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How to optimise your child’s health

August 20, 2019
 

Photo: Facebook/Apple Tree Pediatrics

Malnutrition in Pakistan is an oft-discussed topic and yet there remains very little accurate information on child health. Myths and misinformation are widespread. Many parents who might be unaware of or unable to access reliable sources can inadvertently end up doing more harm than good in raising their children.

That is why it is so important to counter the misinformation and propaganda and educate parents about the importance of good health practices backed by sound research. If correct sleeping and eating habits are instilled from childhood, children have a better chance of growing up healthy and staying disease-free. And if parents stop insisting on medicines to treat every illness, there will be fewer incidences of antibiotic resistance amongst them.

This is what Dr Anokhi Khanum, a foreign-trained child specialist who practices at Apple Tree Pediatrics in Karachi, informed parents in her interactive session on child health at the Alliance Francaise on Saturday.

Dr Khanum spoke from her 20 years of experience practising evidence-based medicine both at home and abroad. She highlighted how the world is now shifting to a model of preventive care and relying less on prescriptions and traditional medicines.

Good health begins with a good night’s sleep

Our circadian rhythm, or sleep cycle, follows the sun. It’s responsible for regulating the body’s hormones, immune system and growth. In children, the natural rhythm is 7.30am to 7.30pm. At around 7pm, the sleep hormone melatonin starts being released—this is the ideal time to send them to bed.

“I always get questions from parents about how to stimulate their child’s immune system,” Dr Khanum said. “My answer: put them in bed on time. Children who don’t sleep properly often get sick very quickly.”

She then went on to explain how diabetes and cardiovascular disease begin in childhood and how necessary it is to make sure that children are getting proper sleep to prevent these disorders from an early age.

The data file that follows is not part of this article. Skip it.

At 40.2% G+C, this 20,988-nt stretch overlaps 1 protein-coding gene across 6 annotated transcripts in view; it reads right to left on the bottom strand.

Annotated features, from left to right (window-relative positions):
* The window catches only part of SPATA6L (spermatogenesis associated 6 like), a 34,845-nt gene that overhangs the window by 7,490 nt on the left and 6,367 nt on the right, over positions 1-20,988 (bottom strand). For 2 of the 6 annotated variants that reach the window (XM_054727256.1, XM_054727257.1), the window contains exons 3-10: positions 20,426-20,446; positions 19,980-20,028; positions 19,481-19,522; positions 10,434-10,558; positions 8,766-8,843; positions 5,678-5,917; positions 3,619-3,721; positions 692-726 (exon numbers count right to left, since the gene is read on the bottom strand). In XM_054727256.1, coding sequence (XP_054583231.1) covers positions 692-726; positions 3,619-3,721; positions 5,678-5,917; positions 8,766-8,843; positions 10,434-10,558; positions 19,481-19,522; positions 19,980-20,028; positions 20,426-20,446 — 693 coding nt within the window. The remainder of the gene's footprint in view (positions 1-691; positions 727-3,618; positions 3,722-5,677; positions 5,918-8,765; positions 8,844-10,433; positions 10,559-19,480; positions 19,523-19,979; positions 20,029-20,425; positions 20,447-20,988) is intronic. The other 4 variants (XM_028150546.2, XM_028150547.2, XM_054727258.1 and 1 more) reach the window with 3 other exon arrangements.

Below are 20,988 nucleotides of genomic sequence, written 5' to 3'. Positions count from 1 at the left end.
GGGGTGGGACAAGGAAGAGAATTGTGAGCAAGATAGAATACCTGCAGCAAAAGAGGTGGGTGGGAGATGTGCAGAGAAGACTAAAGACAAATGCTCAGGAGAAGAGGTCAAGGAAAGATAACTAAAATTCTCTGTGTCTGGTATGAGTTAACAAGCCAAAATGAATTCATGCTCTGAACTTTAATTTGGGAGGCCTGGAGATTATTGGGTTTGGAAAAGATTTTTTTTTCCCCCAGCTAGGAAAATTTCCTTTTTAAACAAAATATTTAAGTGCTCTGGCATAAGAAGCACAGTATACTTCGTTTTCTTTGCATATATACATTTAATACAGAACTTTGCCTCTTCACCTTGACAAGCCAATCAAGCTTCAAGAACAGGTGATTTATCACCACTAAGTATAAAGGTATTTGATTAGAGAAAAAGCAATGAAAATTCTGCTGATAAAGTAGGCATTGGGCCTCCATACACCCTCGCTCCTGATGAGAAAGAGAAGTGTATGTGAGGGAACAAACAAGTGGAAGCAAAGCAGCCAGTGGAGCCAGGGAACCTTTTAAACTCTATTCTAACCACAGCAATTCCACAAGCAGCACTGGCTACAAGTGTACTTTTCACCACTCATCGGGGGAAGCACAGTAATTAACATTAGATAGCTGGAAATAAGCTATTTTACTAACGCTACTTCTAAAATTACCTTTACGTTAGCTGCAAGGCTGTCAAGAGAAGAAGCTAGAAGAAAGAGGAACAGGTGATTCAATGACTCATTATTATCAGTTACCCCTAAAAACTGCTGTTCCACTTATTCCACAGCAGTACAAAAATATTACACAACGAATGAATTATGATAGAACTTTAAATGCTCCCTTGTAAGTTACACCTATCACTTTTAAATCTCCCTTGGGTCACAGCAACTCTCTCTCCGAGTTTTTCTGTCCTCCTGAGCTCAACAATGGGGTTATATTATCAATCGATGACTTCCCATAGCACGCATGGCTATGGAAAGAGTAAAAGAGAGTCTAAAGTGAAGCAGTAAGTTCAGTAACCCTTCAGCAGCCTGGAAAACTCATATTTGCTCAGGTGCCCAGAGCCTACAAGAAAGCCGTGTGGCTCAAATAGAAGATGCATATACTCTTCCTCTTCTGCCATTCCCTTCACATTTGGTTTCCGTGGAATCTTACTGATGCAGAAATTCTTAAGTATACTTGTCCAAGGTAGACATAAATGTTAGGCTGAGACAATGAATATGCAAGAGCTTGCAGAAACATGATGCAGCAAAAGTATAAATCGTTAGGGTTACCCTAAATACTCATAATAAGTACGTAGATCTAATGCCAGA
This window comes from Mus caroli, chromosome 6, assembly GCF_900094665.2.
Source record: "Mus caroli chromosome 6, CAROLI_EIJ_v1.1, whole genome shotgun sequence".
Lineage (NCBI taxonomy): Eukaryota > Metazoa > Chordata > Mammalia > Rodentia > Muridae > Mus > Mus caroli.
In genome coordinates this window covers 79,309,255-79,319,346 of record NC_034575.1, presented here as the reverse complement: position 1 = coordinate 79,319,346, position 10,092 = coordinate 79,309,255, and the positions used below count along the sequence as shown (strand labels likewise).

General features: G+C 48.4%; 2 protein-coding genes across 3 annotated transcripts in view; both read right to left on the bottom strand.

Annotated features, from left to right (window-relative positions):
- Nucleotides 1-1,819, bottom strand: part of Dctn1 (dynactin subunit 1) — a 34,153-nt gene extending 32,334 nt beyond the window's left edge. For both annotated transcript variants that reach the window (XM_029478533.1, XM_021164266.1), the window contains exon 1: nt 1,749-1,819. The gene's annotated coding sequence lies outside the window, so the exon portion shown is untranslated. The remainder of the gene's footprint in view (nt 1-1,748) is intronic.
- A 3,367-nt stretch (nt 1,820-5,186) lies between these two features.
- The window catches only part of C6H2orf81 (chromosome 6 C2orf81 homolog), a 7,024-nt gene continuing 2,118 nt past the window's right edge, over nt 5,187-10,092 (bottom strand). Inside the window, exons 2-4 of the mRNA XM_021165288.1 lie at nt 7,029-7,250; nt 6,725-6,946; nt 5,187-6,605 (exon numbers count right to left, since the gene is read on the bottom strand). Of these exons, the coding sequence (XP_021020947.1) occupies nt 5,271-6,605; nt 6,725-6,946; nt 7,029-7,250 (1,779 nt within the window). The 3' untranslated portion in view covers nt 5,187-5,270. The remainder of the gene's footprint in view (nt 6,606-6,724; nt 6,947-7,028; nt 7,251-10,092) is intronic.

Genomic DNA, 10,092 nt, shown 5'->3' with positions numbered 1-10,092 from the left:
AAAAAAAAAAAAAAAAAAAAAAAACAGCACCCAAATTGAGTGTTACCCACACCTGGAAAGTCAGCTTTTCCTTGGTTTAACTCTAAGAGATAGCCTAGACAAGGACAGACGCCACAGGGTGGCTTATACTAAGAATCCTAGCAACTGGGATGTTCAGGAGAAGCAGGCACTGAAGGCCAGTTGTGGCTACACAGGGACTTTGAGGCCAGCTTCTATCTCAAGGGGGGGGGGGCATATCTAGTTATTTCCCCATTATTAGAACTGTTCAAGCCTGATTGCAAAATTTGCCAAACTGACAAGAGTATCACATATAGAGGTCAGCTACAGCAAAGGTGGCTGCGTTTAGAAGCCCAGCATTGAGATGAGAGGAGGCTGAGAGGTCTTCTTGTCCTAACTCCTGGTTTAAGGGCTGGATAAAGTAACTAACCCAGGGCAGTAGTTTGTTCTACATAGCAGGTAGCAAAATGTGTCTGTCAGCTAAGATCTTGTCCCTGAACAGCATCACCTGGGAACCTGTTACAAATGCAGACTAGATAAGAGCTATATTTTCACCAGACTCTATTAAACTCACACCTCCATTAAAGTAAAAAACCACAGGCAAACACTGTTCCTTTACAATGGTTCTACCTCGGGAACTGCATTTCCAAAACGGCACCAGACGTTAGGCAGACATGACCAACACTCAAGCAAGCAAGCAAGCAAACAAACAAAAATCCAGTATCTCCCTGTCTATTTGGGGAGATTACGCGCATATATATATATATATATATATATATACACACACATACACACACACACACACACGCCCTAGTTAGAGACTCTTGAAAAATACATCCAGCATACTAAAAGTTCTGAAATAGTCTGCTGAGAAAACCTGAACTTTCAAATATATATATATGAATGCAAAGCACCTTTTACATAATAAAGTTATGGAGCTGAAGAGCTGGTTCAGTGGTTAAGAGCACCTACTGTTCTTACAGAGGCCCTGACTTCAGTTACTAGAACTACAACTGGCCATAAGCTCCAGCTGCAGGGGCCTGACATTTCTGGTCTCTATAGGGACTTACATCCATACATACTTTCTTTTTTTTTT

More play and fewer screens

According to the World Health Organisation (WHO) guidelines for children under five years of age, there needs to be at least 30 to 180 minutes of physical activity per day and no screen time for children to develop properly.

“We as pediatricians have reached a compromise and made it zero screen time under two years,” Dr Khanum said. “Screen time is very passive and doesn’t teach children any motor or social skills. There is a difference between talking to children and talking at them.”

She said that parents need to teach their children how to interact socially and ensure they are learning motor skills. The WHO recommends activities such as reading, storytelling, singing and puzzles for quality sedentary time between parents and children.

Healthy diets don’t mean just milk

On the topic of fussy eaters, Dr Khanum had an interesting question to ask parents: “What would you do if I gave you a cockroach right now to eat? A worm, a lizard? Are you going to eat that stuff? That’s exactly how your child is feeling when you introduce a new food.”

She explained how a child’s taste buds develop slowly as they grow up and the best way to get them to try something new is to be persistent and patient. Dr Khanum also cautioned against giving powdered milk and food supplements to healthy children.

She lamented the nation’s fixation with milk, adding that for children older than one year, two glasses of pasteurised cow milk are enough for a day. Any more than that would diminish the child’s appetite for solid foods which were important for growth. She recommended five portions of fruits and vegetables per day for growing children, advising to stick to fruits over fruit juices.

Treating common childhood diseases: colds, fever and diarrhoea

Diarrhoea and pneumonia are among the leading causes of death in children in the country. It is no wonder that most parents rush to get their child antibiotics when faced with these. However, Dr Khanum clarified that most diarrhoea cases in children were of viral origin and did not require antibiotics.

“It’s normal for diarrhoea to go up to one week. Keep the child hydrated with ORS. There’s no need to give them energy drinks. If your child has vomited, give him ORS after half an hour,” she said.

Dr Khanum then elaborated on the red flags of diarrhoea: blood or mucus in stool, excessive lethargy, headache, dizziness and diarrhoea lasting more than a week. In case of any of these signs, she advised an immediate review with a paediatrician.

A visit to the hospital was also advised for warning signs of fever such as lethargy, rashes, poor drinking, nasal flaring, rapid breathing and fever persisting for five days or more with no other symptoms.

“Fever is not a disease, it is a symptom. It stimulates your immune system. Fever is your body’s way of fighting. You don’t need to treat it unless there are red flags,” Dr Khanum said.

To bring down fever she recommended Paracetamol and Brufen, warning parents to steer clear of any medications consisting of mefenamic acid as it is not licensed for use in children.

She also advised against using cough syrups and nebulisers. For colds, she described how home remedies such as ginger lemon tea, turmeric in milk and honey (in children above one year of age) were sufficient along with frequent nose cleaning.

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child health, paediatrics, paediatrician, malnutrition, stunting, obesity, diarrhoea in children, fever in children, circadian rhythm, sleep cycle, children and screen time, WHO, evidence-based medicine
 
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